Household Income and Benefits ChartWe have all heard it before, “Why don’t they just get a job?”  While many of our friends and family members may share this view in regards to people affected by poverty, the logic simply does not hold up in the majority of cases.

To start off our conversation, consider the following question: If you were in poverty and did everything your case manager requested (i.e. obtained employment and you kept the job for a year), how much closer would you be to being out of poverty by the end of the year? Common sense leads us to believe that once you go from having not having a job to being employed, you would surely be better off.  However, the facts do not support this viewpoint. In fact, you could be worse off than you were before you started working depending on your working wage.

I have witnessed even the most motivated individuals give up on their fight out of poverty because of the dreaded “Welfare Cliff.” The Welfare Cliff takes affect once you start working and your government benefits decrease faster than your income increases.  Suddenly, you are worse off now than before you were working! This system penalizes individuals for working and improving themselves. Only the strongest and most determined individuals will be able overcome this system. We all have heard of these “rags to riches” stories, but they are a rarity.

In a recent Senate Budget Committee paper entitled The Welfare Cliff: How the Benefit Scale Discourages Work, John Sessions states, “The Pennsylvania Secretary of Public Welfare found that because of the stacking of welfare benefits, many individuals receiving welfare stand to lose financially by increasing their income. In one example, the study demonstrated how a single parent with two children earning $29,000 would have a net income, including welfare benefits, of $57,000. Therefore, the individual would need annual earnings to jump from $29,000 to $69,000 (pre-tax) to maintain the same standard of living without welfare benefits.” To illustrate this further please click here to view an informational video provided by the Circles Initiative in Adams County, Pennsylvania.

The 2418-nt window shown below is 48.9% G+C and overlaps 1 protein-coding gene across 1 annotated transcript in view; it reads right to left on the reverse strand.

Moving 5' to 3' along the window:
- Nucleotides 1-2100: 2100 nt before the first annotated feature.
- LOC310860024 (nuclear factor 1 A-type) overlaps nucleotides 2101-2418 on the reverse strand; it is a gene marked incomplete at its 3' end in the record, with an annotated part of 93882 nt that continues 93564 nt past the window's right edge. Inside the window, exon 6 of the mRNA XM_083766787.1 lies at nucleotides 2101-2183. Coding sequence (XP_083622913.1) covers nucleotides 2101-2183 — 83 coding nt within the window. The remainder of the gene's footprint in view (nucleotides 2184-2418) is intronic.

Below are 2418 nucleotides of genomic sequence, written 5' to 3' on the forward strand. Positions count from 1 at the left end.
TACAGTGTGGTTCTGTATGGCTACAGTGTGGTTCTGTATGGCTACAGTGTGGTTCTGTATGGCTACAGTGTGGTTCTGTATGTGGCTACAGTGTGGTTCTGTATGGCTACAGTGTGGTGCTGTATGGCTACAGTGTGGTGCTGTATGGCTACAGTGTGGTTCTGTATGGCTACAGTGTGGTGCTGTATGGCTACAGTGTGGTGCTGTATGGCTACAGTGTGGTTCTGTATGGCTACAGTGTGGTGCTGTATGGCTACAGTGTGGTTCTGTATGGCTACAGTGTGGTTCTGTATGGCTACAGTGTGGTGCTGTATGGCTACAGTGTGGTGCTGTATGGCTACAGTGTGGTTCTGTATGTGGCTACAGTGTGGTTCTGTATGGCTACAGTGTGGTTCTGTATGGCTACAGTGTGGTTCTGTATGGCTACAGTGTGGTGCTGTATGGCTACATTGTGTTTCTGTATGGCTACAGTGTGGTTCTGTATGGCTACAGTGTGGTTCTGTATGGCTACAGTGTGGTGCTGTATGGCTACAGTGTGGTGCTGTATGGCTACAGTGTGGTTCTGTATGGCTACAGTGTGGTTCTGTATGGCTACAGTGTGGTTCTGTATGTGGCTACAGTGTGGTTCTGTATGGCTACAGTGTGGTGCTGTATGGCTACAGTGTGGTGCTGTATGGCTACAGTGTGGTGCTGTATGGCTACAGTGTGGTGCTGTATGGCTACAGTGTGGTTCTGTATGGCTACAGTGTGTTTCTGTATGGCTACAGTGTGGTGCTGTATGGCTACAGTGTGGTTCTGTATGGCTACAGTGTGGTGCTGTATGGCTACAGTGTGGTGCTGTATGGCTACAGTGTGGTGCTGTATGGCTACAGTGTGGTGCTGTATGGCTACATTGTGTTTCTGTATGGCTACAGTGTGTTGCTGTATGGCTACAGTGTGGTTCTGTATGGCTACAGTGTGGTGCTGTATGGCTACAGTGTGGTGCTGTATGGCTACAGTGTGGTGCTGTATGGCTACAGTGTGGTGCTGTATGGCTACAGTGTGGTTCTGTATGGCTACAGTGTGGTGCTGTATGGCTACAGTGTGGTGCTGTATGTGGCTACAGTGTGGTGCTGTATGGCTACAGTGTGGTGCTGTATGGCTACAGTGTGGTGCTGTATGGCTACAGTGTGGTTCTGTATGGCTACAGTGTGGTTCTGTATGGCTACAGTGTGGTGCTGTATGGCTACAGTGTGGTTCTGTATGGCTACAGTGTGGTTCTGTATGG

Summit County (Ohio) Getting Ahead graduates are feeling the effects of this cliff and the pressures on their fight out of poverty. It is imperative we support their efforts during this very tough battle.

Ana Paula De Oliveira, a Getting Ahead graduate through AMHA, described it perfectly, “They want you to do better, but they push you back when you are trying to improve. They don’t even give you time to get on your feet.”

Another Getting Ahead graduate, Kristin Turnberg, added, “Every time I think I am getting ahead, I am always getting set back.”

Welfare does not afford its recipients a lavish lifestyle by any means, but the system does create additional and unnecessary barriers to self-sufficiency. This is unfair to taxpayers and the families trapped in this dysfunctional system.” (Randolf, 2014)

If we want to help bring an end to poverty, the next step is admitting that the system is broken and having open conversations about moving forward and fixing the problems. We say, here at Bridges Summit County, that the causes of poverty are multifaceted.  Poverty is not solely caused by the behavior of the individual, so the solution to poverty should not just focus on the behavior of the individual. We cannot keep turning a blind eye to a system that creates barriers to people who are striving to become self-sufficient.  Instead, we need to strive for a community in which getting ahead is truly possible.

References

Alexander, G. (n.d.). Retrieved from Department of Public Welfare: www.dpw.state.pa.us

Randolf, E. (2014, December 2014). Research Report. Retrieved from Illinois Policy: https://www.illinoispolicy.org/reports/modeling-potential-income-and-welfare-assistance-benefits-in-illinois/

Sessions, J. (n.d.). Senate.gov. Retrieved from http://www.budget.senate.gov/republican/public/index.cfm/files/serve/?File_id=b5c0680b-d78d-4e00-b4f7-00b5d2a8816a

Written By Getting Ahead GED Instructor Kyle Putinski

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